I’m a reader, and occasionally I read a book whose truth resonates so deeply with me — with nuggets of insight so profound — that I return to it time and again. One such book is Let Your Life Speak, Listening for the Voice of Vocation, by Parker Palmer. It is a small book, barely over 100 pages. Mine is now yellowed from age and use, with colorful flags waiving at me each time I pick it up. (It pains me to mark in books, so I flag passages I want to return to with self-stick tabs.)
This book reminds me that, while leadership skills are important and something we need to continue to develop, skills only scratch the surface of what it takes to be a great leader. Assuming that leadership is your vocation (or it could be teaching, or theater, or horses), consider some of Palmer’s thoughts on the topic. “Vocation does not mean a goal that I pursue. It means a calling that I hear.” . . . “Vocation does not come from a voice ‘out there’ calling me to become something I am not. It comes from a voice ‘in here’ calling me to be the person I was born to be, to fulfill the original selfhood given me at birth by God.” And taking the concept a step further, “True vocation joins self and service, as Frederick Buechner asserts when he defines vocation as ‘the place where your deep gladness meets the world’s deep need.’” .
Throughout the book, Palmer seems to capture concepts that ring true but are a challenge to articulate, such as “Vocation at it’s deepest level is, ‘This is something I can’t not do, for reasons I’m unable to explain to anyone else and don’t fully understand myself but that are nonetheless compelling.’” Truly, have you ever tried to explain to someone exactly why you feel compelled to take on, often thankless, leadership responsibilities that frequently leave you to make decisions between a rock and the hard place? No matter how many people caution about the challenging years ahead and the volatile environment you work in, you still feel that inner push that this is what you are supposed to do. Yes, it takes mastery of leadership skills to be successful, but without that inner push, that drive to go beyond what is reasonable to reach what is possible, it is unlikely you will be able to lead your organization to reach it’s full potential.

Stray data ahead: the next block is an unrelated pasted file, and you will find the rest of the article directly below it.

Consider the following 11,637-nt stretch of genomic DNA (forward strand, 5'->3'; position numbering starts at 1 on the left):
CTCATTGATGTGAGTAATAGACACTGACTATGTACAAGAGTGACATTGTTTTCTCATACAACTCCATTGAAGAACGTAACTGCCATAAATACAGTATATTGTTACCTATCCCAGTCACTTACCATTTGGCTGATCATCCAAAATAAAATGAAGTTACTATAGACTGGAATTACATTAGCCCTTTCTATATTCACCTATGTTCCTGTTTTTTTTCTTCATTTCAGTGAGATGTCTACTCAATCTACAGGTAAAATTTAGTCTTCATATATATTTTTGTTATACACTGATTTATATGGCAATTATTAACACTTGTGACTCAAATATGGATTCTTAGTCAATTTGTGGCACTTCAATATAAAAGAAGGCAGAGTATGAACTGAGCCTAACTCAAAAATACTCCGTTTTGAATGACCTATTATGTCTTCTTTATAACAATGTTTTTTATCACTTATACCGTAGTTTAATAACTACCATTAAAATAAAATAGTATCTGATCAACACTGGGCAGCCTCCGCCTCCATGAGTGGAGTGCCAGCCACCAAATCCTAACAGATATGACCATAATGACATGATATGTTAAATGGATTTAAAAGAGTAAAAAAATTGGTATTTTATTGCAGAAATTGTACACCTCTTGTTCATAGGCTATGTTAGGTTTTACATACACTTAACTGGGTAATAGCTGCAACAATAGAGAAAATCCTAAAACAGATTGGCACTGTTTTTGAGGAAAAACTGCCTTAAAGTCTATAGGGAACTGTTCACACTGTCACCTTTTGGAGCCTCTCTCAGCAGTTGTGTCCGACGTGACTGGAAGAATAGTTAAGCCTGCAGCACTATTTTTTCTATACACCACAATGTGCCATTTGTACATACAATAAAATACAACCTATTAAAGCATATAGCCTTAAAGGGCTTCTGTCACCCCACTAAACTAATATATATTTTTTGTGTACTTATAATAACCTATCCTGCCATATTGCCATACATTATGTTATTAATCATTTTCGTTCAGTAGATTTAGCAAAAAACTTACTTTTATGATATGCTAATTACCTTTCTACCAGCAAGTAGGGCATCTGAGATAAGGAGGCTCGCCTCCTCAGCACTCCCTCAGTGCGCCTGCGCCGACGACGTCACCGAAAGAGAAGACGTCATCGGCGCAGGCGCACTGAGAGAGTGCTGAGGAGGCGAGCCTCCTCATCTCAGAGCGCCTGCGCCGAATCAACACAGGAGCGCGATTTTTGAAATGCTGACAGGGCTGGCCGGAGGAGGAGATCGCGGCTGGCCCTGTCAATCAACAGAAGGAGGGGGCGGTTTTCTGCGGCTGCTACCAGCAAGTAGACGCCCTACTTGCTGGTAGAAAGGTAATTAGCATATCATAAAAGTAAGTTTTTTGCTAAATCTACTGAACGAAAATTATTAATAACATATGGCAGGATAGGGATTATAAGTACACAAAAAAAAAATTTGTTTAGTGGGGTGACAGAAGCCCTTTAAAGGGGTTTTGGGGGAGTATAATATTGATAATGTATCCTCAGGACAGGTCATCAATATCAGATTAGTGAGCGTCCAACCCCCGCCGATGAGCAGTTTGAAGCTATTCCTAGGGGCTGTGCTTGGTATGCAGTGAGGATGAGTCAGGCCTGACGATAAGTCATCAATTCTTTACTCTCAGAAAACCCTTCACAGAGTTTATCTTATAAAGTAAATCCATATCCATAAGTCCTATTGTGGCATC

Finding, and feeding, your vocation is an inside job. You have to listen, and yes sometimes argue and wrestle, with the inner voice leading you down a path that, on the surface and to others, may seem a bit misguided. In fact, learning to listen to, and trust, that inner voice, may be the most important leadership skill of all.
One final thought from Mr. Palmer, “Before you tell your life what you intend to do with it, listen for what it intends to do with you. Before you tell your life what truths and values you have decided to live up to, let your life tell you what truths you embody, and what values you represent.”
It’s all there inside you. All you have to do is let your life speak.